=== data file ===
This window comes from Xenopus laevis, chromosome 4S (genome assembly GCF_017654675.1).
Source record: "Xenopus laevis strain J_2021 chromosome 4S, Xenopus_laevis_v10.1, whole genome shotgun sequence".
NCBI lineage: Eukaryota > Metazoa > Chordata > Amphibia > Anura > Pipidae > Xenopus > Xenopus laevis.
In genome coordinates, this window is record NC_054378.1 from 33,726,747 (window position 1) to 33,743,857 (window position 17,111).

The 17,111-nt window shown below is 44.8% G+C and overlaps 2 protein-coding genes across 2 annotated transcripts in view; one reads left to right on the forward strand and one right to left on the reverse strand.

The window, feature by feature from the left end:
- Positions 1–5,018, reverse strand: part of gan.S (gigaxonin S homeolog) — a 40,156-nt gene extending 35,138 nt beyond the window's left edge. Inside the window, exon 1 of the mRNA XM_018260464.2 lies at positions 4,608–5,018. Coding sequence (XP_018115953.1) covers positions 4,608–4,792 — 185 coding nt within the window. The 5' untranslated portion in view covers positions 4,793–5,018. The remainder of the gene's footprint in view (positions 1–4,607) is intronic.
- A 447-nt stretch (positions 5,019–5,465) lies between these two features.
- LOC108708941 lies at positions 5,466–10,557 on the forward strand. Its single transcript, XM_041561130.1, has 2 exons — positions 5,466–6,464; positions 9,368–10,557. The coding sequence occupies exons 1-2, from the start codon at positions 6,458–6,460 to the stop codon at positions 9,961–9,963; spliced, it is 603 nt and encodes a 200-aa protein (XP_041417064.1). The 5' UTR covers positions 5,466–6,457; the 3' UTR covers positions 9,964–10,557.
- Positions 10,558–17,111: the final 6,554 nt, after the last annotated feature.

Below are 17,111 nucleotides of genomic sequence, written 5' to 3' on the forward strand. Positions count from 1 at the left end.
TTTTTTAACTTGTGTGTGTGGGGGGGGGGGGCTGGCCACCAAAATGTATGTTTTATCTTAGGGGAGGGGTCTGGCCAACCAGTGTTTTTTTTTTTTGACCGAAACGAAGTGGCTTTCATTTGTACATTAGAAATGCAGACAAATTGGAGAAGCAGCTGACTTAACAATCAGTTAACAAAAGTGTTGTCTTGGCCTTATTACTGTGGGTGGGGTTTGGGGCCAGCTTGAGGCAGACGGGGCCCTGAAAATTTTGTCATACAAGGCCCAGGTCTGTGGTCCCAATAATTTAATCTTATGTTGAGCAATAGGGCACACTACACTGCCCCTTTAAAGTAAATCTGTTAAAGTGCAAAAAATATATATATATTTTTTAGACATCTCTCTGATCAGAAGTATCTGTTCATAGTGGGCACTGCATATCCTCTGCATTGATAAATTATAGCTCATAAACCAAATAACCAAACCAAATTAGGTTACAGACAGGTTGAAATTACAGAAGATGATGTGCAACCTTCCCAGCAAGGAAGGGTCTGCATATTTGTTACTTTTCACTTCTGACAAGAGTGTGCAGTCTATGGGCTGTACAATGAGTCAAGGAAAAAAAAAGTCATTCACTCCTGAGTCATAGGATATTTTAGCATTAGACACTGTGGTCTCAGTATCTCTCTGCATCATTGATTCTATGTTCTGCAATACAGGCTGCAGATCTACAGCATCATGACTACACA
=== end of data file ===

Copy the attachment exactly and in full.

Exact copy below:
This window comes from Xenopus laevis, chromosome 4S (genome assembly GCF_017654675.1).
Source record: "Xenopus laevis strain J_2021 chromosome 4S, Xenopus_laevis_v10.1, whole genome shotgun sequence".
NCBI lineage: Eukaryota > Metazoa > Chordata > Amphibia > Anura > Pipidae > Xenopus > Xenopus laevis.
In genome coordinates, this window is record NC_054378.1 from 33,726,747 (window position 1) to 33,743,857 (window position 17,111).

The 17,111-nt window shown below is 44.8% G+C and overlaps 2 protein-coding genes across 2 annotated transcripts in view; one reads left to right on the forward strand and one right to left on the reverse strand.

The window, feature by feature from the left end:
- Positions 1–5,018, reverse strand: part of gan.S (gigaxonin S homeolog) — a 40,156-nt gene extending 35,138 nt beyond the window's left edge. Inside the window, exon 1 of the mRNA XM_018260464.2 lies at positions 4,608–5,018. Coding sequence (XP_018115953.1) covers positions 4,608–4,792 — 185 coding nt within the window. The 5' untranslated portion in view covers positions 4,793–5,018. The remainder of the gene's footprint in view (positions 1–4,607) is intronic.
- A 447-nt stretch (positions 5,019–5,465) lies between these two features.
- LOC108708941 lies at positions 5,466–10,557 on the forward strand. Its single transcript, XM_041561130.1, has 2 exons — positions 5,466–6,464; positions 9,368–10,557. The coding sequence occupies exons 1-2, from the start codon at positions 6,458–6,460 to the stop codon at positions 9,961–9,963; spliced, it is 603 nt and encodes a 200-aa protein (XP_041417064.1). The 5' UTR covers positions 5,466–6,457; the 3' UTR covers positions 9,964–10,557.
- Positions 10,558–17,111: the final 6,554 nt, after the last annotated feature.

Below are 17,111 nucleotides of genomic sequence, written 5' to 3' on the forward strand. Positions count from 1 at the left end.
TTTTTTAACTTGTGTGTGTGGGGGGGGGGGGCTGGCCACCAAAATGTATGTTTTATCTTAGGGGAGGGGTCTGGCCAACCAGTGTTTTTTTTTTTTGACCGAAACGAAGTGGCTTTCATTTGTACATTAGAAATGCAGACAAATTGGAGAAGCAGCTGACTTAACAATCAGTTAACAAAAGTGTTGTCTTGGCCTTATTACTGTGGGTGGGGTTTGGGGCCAGCTTGAGGCAGACGGGGCCCTGAAAATTTTGTCATACAAGGCCCAGGTCTGTGGTCCCAATAATTTAATCTTATGTTGAGCAATAGGGCACACTACACTGCCCCTTTAAAGTAAATCTGTTAAAGTGCAAAAAATATATATATATTTTTTAGACATCTCTCTGATCAGAAGTATCTGTTCATAGTGGGCACTGCATATCCTCTGCATTGATAAATTATAGCTCATAAACCAAATAACCAAACCAAATTAGGTTACAGACAGGTTGAAATTACAGAAGATGATGTGCAACCTTCCCAGCAAGGAAGGGTCTGCATATTTGTTACTTTTCACTTCTGACAAGAGTGTGCAGTCTATGGGCTGTACAATGAGTCAAGGAAAAAAAAAGTCATTCACTCCTGAGTCATAGGATATTTTAGCATTAGACACTGTGGTCTCAGTATCTCTCTGCATCATTGATTCTATGTTCTGCAATACAGGCTGCAGATCTACAGCATCATGACTACACA